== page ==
Arizona Voters Are Furious About Their Election Mess

"We're here to understand why it happened."

Troopers from the Arizona Department of Public Saftey arrest Jonathan McRae in the gallery of the Arizona House of Representatives after a contentious House Elections Committee hearing March 28.

Maricopa County, Arizona, elections officials came under heavy pressure by state legislators on Monday to explain why thousands of voters waited for hours to cast ballots in the state's most populous county during last week's statewide Republican and Democratic presidential nominating contests. The special hearing to address the issue turned contentious as state representatives and angry voters lobbed accusations of voter suppression and discrimination by local elections officials.

"We are holding this hearing today to get information and to hear from our elected officials responsible in the preparation and execution of last Tuesday's election debacle," said state Rep. Michelle Ugenti-Rita (R-Scottsdale), as she opened the hearing of the House Elections Committee a week after the election. "But we're here to understand why it happened."

Ugenti-Rita turned things over to Helen Purcell, the election official responsible for Maricopa County who had decided to reduce the number of voting locations from 200 to 60. When the extent of the problem became apparent, Purcell further angered residents by saying voters were partly to blame for the long waits because they had opted to go to the polls instead of voting by mail.

"I want to begin by, again, apologizing for what took place on March 22, for the long lines, for the inconvenience of our voters," Purcell said. "As I said before, I am deeply sorry. It was my responsibility to put this election on in Maricopa County, and we obviously made some mistakes."

Ugenti-Rita, the chair of the House Elections Committee, asked Purcell to explain the decision to go from 200 polling locations to 60. Purcell said the decision was based on the estimate her office made of the total number of voters who would show up in person, a calculation based on previous elections. County voters were able to vote at any of the 60 locations within the county, as opposed to the precinct-specific system employed in past elections. Purcell also cited a lack of funding from the state legislature as part of the rationale for cutting polling places.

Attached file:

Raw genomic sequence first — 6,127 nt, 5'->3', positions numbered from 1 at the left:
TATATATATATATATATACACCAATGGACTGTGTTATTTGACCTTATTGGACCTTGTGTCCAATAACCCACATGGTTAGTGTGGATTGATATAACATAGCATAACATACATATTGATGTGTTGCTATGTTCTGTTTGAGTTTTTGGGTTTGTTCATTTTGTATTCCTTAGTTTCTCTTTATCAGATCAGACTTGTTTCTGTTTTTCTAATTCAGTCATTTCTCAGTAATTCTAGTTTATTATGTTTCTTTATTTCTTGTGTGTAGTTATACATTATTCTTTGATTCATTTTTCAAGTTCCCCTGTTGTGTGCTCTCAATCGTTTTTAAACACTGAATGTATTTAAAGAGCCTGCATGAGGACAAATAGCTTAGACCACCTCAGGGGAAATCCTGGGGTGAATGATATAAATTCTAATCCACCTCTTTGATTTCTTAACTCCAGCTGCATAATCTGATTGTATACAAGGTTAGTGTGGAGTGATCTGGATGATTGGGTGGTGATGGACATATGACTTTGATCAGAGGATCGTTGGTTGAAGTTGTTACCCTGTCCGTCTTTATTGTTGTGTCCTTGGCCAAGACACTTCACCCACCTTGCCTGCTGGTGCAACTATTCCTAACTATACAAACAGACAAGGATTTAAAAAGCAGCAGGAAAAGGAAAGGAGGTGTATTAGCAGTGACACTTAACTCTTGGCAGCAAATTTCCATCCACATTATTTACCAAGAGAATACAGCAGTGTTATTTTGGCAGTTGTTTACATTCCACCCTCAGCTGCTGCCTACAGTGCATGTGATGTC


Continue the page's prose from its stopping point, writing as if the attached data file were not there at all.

"We made some horrendous mistakes, and I apologize for that," Purcell said. "I can't go back and undo it. I wish that I could, but I cannot."

Many in the crowd—Republicans and Democrats alike—were not swayed by Purcell's explanation. Some people interrupting her with shouts as she spoke. Several called for her resignation during the public comment portion of the hearing. Others stood with their backs to Purcell and the committee while she gave her testimony.

"It was everybody," Stacey Champion, a community activist in Phoenix who attended the hearing, told Mother Jones. "There were Republicans, there were Democrats. It was young people, it was old people. It was everyone. People are pissed, and rightfully so."

Ugenti-Rita ended the hearing after three hours, but many angry voters who had signed up to speak during the public comment period didn't get the chance to do so. Some went to the House gallery after the hearing. One man repeatedly yelled "revote" from the gallery before troopers from the Arizona Department of Public Safety entered to restore order, according to the Arizona Capitol Times. Some troopers tried to remove a man who bystanders said had done nothing wrong. Here's a video of what happened then (courtesy of Stacey Champion):

Jonathan McRae was arrested and charged with trespassing and resisting arrest, according to the Arizona Department of Public Safety. The Phoenix New Times reports that one of the arresting troopers was "pricked" by a safety pin that was on McRae's shorts, and so he could face an additional charge of aggravated assault.

After the hearing, Ugenti-Rita said she would focus on amending the portion of the state law that calls for fewer polling places during the presidential nominating elections, according to the Arizona Republic. Ugenti-Rita also said she would like further investigation into the role that county or state policies might have played in the bungled election.